Tokyo

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There’s so much to see and do in Tokyo that the choices can seem daunting, but here’s a selection of uniquely Tokyo sights and must-sees. Along the way, don’t forget to take time to stop and observe – you may find everyday customs just as interesting as the sights: people wearing surgical masks in public (they have colds and don’t want to infect others), moms who remove their kids’ shoes before they climb up on subway seats, and chimes at 5pm (to remind children that it’s time to go home). The very orderliness of the place is how everyone manages to get along in this crowded city.

Things to do in Tokyo

Akihabara

Legendary center for Japanese electronics: audio, visual, home and more. Find the latest and greatest at multi-story electronics department stores, or get your geek on buying components to create your own. Note: some products are programmed for use only in Japan, but many stores have export departments.

, akiba.or.jp/english/
Tags: shopping | things to do | walking district | electronics

Ameyoko

This narrow alley is the diametrical opposite of the hoity-toity designer boutiques of Ginza and Omote-Sando. Hawkers hawk and crowds crowd over reasonably priced clothing, knick-knacks, and foods sold in bulk.

Between Ueno and Okachimachi stations on the Yamanote Line,
Tags: budget | shopping | things to do | souvenirs | eclectic | walking district

Art Triangle Roppongi

Three mostly new must-see museums are within easy walking distance of each other: The Mori Art Museum in Roppongi Hills has edgy, contemporary works, the National Art Center Tokyo offers classics like Monet, and the Suntory Museum of Art typically exhibits traditional Japanese art.

The Mori Art Museum; The National Art Center Tokyo; The Suntory Museum of Art, Roppongi & Akasaka, www.roppongihills.com/en
Tags: editor pick | art | things to do | culture | museum

Asakusa

Amid the touristy souvenir stalls you’ll find shops (some centuries old) selling high-quality traditional products: knives to Noh masks to noren (shop curtains), plus festival products (drum, happi coats, and more) and kimonos. Along the way, sample bean-paste snacks and sembei (rice crackers).

Nakamise-dori,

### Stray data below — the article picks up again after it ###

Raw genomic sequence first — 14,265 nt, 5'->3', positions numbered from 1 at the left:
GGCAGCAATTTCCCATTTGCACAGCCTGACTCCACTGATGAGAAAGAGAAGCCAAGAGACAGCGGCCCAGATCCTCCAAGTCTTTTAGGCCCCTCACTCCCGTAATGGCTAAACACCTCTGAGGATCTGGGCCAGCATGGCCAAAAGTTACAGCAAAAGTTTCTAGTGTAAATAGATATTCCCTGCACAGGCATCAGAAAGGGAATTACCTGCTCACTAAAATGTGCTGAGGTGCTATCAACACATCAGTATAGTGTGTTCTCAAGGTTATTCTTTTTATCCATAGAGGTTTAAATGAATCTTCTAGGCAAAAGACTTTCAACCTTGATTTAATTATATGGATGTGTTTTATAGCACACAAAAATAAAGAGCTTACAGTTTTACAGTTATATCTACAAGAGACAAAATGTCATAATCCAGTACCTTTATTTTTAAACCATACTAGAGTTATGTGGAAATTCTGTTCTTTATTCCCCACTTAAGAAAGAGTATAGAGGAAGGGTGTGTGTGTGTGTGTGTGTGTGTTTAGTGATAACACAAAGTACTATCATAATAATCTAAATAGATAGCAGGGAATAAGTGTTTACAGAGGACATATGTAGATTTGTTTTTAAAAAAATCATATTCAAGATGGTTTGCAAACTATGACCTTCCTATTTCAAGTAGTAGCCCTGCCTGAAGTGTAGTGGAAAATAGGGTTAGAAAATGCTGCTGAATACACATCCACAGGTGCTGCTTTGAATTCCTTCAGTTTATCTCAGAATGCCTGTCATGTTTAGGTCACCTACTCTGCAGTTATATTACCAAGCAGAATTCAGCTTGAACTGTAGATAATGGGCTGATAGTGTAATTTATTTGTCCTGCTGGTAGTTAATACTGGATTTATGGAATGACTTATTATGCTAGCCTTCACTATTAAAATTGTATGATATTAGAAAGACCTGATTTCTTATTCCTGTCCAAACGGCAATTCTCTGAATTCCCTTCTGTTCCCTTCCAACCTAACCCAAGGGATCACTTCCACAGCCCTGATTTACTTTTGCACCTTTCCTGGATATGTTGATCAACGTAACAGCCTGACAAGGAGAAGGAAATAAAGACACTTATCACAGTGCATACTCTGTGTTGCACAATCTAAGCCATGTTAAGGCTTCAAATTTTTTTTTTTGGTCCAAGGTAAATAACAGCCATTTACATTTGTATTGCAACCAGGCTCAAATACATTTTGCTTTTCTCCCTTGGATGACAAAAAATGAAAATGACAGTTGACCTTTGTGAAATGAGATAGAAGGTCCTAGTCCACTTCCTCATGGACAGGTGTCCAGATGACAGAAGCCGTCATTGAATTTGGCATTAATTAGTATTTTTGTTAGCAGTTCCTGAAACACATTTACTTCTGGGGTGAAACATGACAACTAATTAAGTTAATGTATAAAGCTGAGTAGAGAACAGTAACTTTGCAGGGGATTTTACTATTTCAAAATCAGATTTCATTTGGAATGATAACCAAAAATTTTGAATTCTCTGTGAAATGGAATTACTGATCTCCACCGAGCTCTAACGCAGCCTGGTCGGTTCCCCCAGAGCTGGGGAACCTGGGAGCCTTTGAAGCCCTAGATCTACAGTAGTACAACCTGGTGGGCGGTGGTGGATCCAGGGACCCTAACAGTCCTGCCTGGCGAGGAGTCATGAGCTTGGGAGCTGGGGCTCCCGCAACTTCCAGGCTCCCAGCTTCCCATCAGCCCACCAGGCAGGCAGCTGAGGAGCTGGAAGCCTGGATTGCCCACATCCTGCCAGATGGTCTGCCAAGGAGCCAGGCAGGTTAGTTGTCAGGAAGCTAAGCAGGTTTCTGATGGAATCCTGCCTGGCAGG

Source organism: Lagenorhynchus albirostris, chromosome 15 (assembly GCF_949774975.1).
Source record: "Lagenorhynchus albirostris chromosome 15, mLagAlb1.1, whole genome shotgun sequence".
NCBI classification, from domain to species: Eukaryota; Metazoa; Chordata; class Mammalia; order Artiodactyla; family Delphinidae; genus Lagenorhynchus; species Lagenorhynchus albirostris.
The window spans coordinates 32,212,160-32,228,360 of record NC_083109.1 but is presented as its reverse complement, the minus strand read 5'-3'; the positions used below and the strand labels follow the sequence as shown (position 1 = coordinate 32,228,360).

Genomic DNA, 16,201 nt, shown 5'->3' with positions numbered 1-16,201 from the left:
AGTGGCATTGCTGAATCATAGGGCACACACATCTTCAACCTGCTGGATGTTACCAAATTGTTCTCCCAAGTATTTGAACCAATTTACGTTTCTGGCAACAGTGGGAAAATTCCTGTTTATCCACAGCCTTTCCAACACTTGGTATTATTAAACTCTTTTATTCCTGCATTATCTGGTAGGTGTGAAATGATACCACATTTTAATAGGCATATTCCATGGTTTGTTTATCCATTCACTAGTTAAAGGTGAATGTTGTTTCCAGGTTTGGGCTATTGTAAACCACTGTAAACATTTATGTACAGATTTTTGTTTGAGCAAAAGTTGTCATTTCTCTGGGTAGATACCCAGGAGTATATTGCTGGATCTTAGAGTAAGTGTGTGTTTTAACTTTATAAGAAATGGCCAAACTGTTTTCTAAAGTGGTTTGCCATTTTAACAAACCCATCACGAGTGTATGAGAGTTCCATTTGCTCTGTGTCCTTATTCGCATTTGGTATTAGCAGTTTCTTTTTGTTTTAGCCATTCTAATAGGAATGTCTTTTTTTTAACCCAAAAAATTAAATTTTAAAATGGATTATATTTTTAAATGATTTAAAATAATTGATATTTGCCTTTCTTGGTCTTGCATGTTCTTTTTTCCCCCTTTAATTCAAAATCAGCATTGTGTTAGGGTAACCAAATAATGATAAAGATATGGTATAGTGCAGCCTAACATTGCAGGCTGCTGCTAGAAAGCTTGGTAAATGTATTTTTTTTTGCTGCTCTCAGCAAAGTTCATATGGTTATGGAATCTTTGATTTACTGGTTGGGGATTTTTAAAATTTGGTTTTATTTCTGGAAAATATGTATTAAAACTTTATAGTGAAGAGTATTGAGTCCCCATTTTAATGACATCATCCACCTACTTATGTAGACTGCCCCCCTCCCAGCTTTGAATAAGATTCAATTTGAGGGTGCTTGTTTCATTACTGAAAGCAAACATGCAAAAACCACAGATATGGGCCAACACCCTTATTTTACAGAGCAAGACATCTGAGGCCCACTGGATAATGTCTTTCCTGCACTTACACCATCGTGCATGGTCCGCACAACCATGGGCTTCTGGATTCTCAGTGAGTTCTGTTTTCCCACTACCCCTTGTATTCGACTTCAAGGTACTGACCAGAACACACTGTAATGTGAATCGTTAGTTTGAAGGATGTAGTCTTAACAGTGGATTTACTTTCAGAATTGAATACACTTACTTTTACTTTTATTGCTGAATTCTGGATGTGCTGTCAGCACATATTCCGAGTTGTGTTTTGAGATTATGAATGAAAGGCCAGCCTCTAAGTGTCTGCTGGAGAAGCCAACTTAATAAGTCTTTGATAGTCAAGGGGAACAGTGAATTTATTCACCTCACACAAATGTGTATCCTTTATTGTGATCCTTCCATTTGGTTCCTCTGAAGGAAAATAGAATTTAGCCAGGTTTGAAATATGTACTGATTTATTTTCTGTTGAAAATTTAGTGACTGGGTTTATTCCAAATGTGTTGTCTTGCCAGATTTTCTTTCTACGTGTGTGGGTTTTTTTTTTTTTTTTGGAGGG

Tags: shopping | things to do | souvenirs | crafts | walking district

Edo-Tokyo Museum

Learn the fascinating history of one of the world’s most complex cities. One side of the cavernous hall shows the customs, crafts and architecture of Edo (as the city was called until 1868); the other side gives the history of Tokyo since 1868.

1-4-1 Yokoami, 011-81-3-3626-9974, www.edo-tokyo-museum.or.jp  
Tags: family | things to do | culture | history | museum

Ginza

It’s easy to spend an afternoon or more perusing the department stores of this world-famous shopping district: for starters, Mitsukoshi, Mastuya and Wako are all neighbors. Most department stores feature art galleries, restaurant floors and elaborate food stalls in the basement.

Ginza Chuo-dori, www.ginza.jp/eng/index_e.html
Tags: luxury | shopping | expensive | things to do | designer | department store | walking district

Higashi Gyoen Garden

The East Garden of the Imperial Palace abounds with seasonal flowers (splendiferous during cherry blossom season). You’ll also get up-close-and-personal views of moats and giant hewn boulders, moved here from hundreds of miles away to form the ramparts of the former Edo Castle of the shogun. Closed Mondays and Fridays.

1-1 Chiyoda, Chiyoda-ku, 011-81-3-3213-2050, www.kunaicho.go.jp/e17/ed17-05.html
Tags: editor pick | things to do | history | gardens

Kabuki-za Theater

Main stage for one of the world’s great theatrical traditions. Kabuki’s reputation may be mysterious, but it all makes sense when you see the costumes and understand the stories. Be sure to get the English-language “earphone guide,” simultaneous translation with narration and explanations.

4-12-5 Ginza, 011-81-3-3541-3131, www.shochiku.co.jp/play/kabukiza  
Tags: theater | things to do | history | performing arts

Kappabashi